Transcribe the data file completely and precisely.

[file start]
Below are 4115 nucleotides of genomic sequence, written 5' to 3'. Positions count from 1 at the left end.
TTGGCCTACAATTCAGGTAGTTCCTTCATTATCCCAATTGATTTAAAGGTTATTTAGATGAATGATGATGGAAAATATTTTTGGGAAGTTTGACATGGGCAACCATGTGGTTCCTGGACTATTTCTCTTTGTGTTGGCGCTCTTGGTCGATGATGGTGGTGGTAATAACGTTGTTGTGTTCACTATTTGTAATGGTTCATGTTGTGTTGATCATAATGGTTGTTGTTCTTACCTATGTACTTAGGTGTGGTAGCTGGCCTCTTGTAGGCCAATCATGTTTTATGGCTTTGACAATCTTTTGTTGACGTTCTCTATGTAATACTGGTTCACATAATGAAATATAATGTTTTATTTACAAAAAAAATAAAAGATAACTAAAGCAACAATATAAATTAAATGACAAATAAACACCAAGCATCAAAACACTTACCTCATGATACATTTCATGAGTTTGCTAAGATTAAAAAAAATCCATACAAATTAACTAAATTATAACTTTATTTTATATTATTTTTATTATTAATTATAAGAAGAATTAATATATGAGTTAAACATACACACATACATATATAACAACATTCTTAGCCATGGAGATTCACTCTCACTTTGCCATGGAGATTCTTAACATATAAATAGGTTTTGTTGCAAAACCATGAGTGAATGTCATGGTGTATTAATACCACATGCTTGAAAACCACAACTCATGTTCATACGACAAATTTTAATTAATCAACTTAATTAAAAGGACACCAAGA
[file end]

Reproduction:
Below are 4115 nucleotides of genomic sequence, written 5' to 3'. Positions count from 1 at the left end.
TTGGCCTACAATTCAGGTAGTTCCTTCATTATCCCAATTGATTTAAAGGTTATTTAGATGAATGATGATGGAAAATATTTTTGGGAAGTTTGACATGGGCAACCATGTGGTTCCTGGACTATTTCTCTTTGTGTTGGCGCTCTTGGTCGATGATGGTGGTGGTAATAACGTTGTTGTGTTCACTATTTGTAATGGTTCATGTTGTGTTGATCATAATGGTTGTTGTTCTTACCTATGTACTTAGGTGTGGTAGCTGGCCTCTTGTAGGCCAATCATGTTTTATGGCTTTGACAATCTTTTGTTGACGTTCTCTATGTAATACTGGTTCACATAATGAAATATAATGTTTTATTTACAAAAAAAATAAAAGATAACTAAAGCAACAATATAAATTAAATGACAAATAAACACCAAGCATCAAAACACTTACCTCATGATACATTTCATGAGTTTGCTAAGATTAAAAAAAATCCATACAAATTAACTAAATTATAACTTTATTTTATATTATTTTTATTATTAATTATAAGAAGAATTAATATATGAGTTAAACATACACACATACATATATAACAACATTCTTAGCCATGGAGATTCACTCTCACTTTGCCATGGAGATTCTTAACATATAAATAGGTTTTGTTGCAAAACCATGAGTGAATGTCATGGTGTATTAATACCACATGCTTGAAAACCACAACTCATGTTCATACGACAAATTTTAATTAATCAACTTAATTAAAAGGACACCAAGA